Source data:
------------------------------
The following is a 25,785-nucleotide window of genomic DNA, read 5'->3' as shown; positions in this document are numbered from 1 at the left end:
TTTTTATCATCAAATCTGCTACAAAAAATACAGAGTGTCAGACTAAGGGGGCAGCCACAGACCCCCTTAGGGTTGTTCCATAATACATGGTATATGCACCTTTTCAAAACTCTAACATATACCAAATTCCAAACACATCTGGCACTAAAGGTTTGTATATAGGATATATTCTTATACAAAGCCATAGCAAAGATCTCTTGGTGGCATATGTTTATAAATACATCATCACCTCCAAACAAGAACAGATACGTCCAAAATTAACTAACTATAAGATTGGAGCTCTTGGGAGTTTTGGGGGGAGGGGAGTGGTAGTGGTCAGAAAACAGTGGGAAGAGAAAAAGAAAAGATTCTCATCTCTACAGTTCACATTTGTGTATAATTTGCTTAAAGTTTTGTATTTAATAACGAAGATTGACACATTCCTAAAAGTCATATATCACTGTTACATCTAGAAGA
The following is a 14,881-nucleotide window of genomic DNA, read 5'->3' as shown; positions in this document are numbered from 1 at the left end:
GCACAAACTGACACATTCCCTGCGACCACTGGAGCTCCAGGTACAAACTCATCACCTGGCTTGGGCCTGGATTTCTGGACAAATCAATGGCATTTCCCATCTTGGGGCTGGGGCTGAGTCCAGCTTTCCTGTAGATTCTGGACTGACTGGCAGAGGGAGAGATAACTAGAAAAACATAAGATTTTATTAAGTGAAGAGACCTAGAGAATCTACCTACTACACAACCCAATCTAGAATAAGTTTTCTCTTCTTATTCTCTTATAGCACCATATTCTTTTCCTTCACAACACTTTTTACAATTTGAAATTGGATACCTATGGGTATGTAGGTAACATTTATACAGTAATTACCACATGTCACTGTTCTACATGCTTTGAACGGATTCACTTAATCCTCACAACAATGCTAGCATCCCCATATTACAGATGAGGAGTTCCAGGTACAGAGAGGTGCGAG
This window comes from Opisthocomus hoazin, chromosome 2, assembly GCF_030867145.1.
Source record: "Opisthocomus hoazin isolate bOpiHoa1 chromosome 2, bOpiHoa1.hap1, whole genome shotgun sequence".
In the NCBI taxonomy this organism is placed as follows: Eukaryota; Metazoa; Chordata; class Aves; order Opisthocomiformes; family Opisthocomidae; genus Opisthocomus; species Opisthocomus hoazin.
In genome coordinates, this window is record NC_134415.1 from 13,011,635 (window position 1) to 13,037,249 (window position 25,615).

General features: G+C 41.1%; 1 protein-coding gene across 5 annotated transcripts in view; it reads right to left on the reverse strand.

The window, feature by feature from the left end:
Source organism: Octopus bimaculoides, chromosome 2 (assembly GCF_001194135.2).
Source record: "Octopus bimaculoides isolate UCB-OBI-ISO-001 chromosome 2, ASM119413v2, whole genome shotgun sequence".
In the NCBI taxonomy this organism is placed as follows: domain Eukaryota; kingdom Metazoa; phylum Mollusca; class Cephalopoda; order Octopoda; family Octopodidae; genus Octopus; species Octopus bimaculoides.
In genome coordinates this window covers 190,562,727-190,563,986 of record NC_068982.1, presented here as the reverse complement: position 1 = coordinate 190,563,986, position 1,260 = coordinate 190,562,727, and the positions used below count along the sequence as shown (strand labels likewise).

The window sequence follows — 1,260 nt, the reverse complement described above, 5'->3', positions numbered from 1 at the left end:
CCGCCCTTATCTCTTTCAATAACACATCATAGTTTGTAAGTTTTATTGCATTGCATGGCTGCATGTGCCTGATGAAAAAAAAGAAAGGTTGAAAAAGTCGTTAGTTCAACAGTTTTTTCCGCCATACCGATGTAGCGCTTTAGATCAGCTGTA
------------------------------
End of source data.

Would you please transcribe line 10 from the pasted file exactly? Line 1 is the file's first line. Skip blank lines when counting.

The window, feature by feature from the left end: